Friday, March 13, 2009

Basic Safety Gear

In this age of technology we have weaned ourselves from the basic knowledge of sea safety. Unbelievable as it might seem, Doryman once rescued a mega-yacht who's motor had quit without an anchor aboard. Headed for certain disaster, out of control in a hard running current, the skipper hardly seemed aware that anchoring was an option...
So, here's Doryman's list of essential safety equipment:

+ An anchor, ready to deploy, with at least 200 feet of anchor rode in good condition.

+ Crew overboard equipment, including safety lines and harnesses, PFD's (wear them!), throwable flotation (with line attached, ready to deploy!) and a usable dinghy.

+ Carry spare fuel, stowed safe and secured. A light tool kit, including rigging knife(s) might save an emergency call for the simple expediency of a clogged fuel line, or a fouled prop.

+ Smoke alarms and fire extinguishers (charged and operable!!)

+ Bilge pump: While electric bilge pumps are all the rage, Doryman still advocates a mounted, high volume hand pump. Mistral has such a pump with a long hose attached that will reach anywhere in the bilge. And a bucket! There is no better bilge pump than a mariner on adrenalin!

+ First aid kit. Keep your kit current and up to date. If you use supplies from the kit, replace them right away. Band aids and sun screen are the first to go.

+ Adequate clothing and blankets (plus spares) to ward off hypothermia.

Of course you need emergency locators, flares, and flags as required by the Coast Guard, but there is no substitute for being prepared to handle an emergency on your own. The PAN or MAYDAY radio call is the last resort that all good sailors dread.

All the equipment in the world will not save you, if you do not know how to use it. Practice kedging out an anchor. Try a real life man overboard drill. Learn how to maneuver your boat in close quarters without a motor (carry oars or paddles). Deploy the anchor, not just to learn how, but to insure that all lines and chain run free.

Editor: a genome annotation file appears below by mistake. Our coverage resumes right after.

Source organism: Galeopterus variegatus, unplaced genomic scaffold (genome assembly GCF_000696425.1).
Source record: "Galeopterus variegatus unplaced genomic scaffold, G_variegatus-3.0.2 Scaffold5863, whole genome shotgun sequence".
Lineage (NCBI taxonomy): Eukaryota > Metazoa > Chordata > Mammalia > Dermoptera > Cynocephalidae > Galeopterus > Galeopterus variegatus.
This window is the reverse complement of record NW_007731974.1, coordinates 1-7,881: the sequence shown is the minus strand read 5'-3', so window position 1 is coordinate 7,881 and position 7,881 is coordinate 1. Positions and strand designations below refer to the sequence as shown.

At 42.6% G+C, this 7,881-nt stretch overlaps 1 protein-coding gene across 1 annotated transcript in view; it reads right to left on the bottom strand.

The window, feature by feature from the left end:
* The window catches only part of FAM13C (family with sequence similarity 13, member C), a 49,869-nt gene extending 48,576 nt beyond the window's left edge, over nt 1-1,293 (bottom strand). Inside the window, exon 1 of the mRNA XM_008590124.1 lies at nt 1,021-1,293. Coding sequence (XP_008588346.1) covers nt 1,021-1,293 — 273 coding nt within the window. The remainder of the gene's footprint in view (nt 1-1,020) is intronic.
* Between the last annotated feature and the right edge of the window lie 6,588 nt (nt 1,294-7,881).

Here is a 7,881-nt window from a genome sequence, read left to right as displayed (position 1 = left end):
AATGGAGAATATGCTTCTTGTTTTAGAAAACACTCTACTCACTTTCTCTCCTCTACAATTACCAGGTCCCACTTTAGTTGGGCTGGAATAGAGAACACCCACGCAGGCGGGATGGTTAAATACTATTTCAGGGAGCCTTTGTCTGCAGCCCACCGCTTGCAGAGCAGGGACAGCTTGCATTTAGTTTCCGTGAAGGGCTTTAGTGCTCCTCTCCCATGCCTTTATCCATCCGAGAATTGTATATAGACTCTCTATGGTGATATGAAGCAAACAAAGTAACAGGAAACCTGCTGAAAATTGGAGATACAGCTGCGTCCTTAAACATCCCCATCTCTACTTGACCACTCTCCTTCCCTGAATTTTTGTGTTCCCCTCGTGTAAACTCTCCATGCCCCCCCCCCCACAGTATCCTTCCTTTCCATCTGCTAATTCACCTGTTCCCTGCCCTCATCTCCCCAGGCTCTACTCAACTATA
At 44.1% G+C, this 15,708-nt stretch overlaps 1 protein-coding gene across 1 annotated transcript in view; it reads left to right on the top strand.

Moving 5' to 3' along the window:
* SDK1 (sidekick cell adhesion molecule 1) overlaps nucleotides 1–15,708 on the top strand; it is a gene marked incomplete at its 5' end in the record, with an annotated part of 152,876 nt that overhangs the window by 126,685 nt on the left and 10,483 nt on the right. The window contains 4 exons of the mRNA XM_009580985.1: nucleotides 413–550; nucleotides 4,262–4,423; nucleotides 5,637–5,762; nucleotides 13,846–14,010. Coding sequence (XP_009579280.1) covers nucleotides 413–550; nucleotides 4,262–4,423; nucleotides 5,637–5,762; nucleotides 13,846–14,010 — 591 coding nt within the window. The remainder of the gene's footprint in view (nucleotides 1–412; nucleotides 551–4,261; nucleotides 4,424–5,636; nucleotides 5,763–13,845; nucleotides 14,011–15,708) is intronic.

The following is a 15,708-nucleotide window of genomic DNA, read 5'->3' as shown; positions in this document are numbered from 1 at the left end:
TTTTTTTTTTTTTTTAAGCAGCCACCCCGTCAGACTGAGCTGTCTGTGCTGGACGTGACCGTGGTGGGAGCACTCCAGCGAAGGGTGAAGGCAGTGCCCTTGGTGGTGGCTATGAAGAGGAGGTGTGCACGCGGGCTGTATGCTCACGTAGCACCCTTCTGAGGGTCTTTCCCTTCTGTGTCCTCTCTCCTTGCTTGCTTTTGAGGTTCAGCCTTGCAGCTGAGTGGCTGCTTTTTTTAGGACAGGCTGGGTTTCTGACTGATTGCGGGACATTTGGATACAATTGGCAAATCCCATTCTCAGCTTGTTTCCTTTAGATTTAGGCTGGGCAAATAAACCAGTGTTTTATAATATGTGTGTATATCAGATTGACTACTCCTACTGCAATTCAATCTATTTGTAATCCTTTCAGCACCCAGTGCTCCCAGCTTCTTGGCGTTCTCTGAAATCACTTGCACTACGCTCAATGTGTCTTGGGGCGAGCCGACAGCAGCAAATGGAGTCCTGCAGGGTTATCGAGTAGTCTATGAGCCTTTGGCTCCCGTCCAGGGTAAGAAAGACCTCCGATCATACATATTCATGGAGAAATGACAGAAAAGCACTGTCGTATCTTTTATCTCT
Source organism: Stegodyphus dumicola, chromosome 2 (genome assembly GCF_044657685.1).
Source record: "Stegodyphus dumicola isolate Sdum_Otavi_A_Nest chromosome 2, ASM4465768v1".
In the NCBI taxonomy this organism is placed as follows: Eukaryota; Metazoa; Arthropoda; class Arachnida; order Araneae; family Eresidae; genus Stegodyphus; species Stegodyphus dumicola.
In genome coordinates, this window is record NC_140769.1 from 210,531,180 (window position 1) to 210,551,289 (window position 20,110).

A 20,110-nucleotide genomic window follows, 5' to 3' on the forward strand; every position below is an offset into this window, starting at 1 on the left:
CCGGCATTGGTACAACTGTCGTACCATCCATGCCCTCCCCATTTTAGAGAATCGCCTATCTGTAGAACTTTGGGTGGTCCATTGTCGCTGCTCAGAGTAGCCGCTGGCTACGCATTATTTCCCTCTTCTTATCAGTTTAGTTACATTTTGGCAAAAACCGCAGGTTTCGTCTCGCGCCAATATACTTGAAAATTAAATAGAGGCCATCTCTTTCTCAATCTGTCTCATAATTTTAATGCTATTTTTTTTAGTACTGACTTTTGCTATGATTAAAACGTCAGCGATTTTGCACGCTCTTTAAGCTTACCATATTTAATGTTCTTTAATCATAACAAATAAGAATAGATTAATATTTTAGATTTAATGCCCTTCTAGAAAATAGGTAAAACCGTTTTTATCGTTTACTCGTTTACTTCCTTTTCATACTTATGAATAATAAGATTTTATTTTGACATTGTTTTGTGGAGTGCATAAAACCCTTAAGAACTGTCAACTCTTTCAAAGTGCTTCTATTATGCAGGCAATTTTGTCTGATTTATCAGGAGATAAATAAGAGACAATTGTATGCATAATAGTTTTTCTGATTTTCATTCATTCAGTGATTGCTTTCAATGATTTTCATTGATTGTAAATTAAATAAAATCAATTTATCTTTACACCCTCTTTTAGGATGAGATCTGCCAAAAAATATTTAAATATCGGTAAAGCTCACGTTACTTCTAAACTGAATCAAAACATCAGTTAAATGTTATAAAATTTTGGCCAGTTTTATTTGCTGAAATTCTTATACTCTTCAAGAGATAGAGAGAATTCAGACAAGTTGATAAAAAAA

Maintain your boat for safety. Check for warn or corroded parts, spilled fuel and other hidden hazards, at the dock, on a regular basis.

Know the limits of yourself, your vessel and your crew. Anticipate building weather and act prudently. Capricious weather can and will challenge the most experienced sailor.

Be wary of the lee shore. This may be the oldest of safety measures for the seasoned sailor. There is no substitute in an emergency than adequate sea room.

Know where you are and where you're going. Be aware of winds and tides. When conditions change and visibility drops to zero, it's too late to begin navigating.

Have a back up plan. Struggling to meet an impossible goal may sap all physical strength, a sure invitation to hypothermia, the sailor's worst enemy.

Always be prepared for the worst, to get the most from your sailing experience.

Participate in a safety program:
US SAILING has a continuing commitment to safety programs. The Safety-at-Sea Committee, operating under the aegis of the Offshore Committee, has been a central element in the pursuit of basic research, development into specific guidance for construction of yachts, and derivation of improved techniques for safety.

I may be preaching to the choir here... Happy sailing to all!!

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